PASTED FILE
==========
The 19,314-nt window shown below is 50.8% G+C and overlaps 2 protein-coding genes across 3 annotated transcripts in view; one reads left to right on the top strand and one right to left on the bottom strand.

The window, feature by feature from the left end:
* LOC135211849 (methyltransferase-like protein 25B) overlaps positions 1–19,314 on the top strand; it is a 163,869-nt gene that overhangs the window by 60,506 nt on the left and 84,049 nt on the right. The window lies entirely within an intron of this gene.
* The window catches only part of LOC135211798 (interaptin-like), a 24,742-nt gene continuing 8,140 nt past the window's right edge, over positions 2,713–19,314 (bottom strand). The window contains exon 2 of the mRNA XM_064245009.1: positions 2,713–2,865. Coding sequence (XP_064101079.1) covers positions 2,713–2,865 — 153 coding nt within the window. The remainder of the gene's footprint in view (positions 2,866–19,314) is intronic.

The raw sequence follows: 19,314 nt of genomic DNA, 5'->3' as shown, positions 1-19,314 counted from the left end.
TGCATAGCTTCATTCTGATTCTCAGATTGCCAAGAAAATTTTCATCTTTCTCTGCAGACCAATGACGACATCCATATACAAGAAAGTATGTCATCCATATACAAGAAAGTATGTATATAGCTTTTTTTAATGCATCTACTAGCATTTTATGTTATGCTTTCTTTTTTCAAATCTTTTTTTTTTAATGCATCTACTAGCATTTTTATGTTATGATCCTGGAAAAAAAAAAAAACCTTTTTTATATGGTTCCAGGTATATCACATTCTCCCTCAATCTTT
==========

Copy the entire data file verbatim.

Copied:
The 19,314-nt window shown below is 50.8% G+C and overlaps 2 protein-coding genes across 3 annotated transcripts in view; one reads left to right on the top strand and one right to left on the bottom strand.

The window, feature by feature from the left end:
* LOC135211849 (methyltransferase-like protein 25B) overlaps positions 1–19,314 on the top strand; it is a 163,869-nt gene that overhangs the window by 60,506 nt on the left and 84,049 nt on the right. The window lies entirely within an intron of this gene.
* The window catches only part of LOC135211798 (interaptin-like), a 24,742-nt gene continuing 8,140 nt past the window's right edge, over positions 2,713–19,314 (bottom strand). The window contains exon 2 of the mRNA XM_064245009.1: positions 2,713–2,865. Coding sequence (XP_064101079.1) covers positions 2,713–2,865 — 153 coding nt within the window. The remainder of the gene's footprint in view (positions 2,866–19,314) is intronic.

The raw sequence follows: 19,314 nt of genomic DNA, 5'->3' as shown, positions 1-19,314 counted from the left end.
TGCATAGCTTCATTCTGATTCTCAGATTGCCAAGAAAATTTTCATCTTTCTCTGCAGACCAATGACGACATCCATATACAAGAAAGTATGTCATCCATATACAAGAAAGTATGTATATAGCTTTTTTTAATGCATCTACTAGCATTTTATGTTATGCTTTCTTTTTTCAAATCTTTTTTTTTTAATGCATCTACTAGCATTTTTATGTTATGATCCTGGAAAAAAAAAAAAACCTTTTTTATATGGTTCCAGGTATATCACATTCTCCCTCAATCTTT